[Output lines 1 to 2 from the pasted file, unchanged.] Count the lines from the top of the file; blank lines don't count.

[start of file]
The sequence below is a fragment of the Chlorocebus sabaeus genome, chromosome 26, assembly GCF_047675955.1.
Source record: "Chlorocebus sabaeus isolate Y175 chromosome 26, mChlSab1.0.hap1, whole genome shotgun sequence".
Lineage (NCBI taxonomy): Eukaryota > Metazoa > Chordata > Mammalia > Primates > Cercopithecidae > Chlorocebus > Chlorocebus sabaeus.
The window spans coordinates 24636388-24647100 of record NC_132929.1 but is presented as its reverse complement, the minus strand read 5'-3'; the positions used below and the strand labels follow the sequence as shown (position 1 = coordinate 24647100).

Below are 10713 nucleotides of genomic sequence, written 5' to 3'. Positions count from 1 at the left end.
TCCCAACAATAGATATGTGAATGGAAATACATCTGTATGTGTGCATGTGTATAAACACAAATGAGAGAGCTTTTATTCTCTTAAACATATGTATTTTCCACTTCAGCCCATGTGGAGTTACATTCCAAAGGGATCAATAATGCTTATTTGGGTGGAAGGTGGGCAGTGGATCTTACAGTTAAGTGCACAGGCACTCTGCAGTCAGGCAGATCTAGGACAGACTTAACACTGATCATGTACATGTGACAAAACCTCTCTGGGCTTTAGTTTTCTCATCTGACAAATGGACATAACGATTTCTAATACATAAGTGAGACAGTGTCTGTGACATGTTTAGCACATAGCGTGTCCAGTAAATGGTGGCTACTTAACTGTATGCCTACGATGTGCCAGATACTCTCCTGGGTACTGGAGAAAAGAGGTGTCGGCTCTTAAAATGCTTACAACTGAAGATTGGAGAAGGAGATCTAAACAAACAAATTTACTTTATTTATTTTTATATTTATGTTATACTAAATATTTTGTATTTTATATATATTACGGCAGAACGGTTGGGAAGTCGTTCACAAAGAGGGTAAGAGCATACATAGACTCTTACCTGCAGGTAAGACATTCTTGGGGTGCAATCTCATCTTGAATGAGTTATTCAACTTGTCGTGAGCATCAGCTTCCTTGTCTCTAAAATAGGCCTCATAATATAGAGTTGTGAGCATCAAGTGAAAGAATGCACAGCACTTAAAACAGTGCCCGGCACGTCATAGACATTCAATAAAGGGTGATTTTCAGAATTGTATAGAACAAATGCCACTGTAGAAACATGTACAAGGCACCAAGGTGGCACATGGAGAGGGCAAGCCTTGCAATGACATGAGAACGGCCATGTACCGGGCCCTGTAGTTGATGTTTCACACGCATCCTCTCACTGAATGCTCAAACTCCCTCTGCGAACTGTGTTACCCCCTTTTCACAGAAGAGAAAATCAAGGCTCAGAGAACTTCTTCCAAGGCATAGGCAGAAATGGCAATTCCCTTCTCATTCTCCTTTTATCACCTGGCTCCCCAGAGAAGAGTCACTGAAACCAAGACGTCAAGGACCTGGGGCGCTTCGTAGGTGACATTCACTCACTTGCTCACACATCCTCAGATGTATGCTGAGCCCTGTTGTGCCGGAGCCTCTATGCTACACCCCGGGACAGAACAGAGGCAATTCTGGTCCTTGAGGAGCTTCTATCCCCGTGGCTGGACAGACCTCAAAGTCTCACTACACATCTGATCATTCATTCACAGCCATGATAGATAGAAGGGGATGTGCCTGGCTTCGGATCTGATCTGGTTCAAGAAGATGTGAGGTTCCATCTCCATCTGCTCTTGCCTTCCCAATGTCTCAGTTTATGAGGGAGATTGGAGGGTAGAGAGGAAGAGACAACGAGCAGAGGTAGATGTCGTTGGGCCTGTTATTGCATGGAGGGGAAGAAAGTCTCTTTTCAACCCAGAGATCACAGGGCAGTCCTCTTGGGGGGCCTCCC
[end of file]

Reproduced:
The sequence below is a fragment of the Chlorocebus sabaeus genome, chromosome 26, assembly GCF_047675955.1.
Source record: "Chlorocebus sabaeus isolate Y175 chromosome 26, mChlSab1.0.hap1, whole genome shotgun sequence".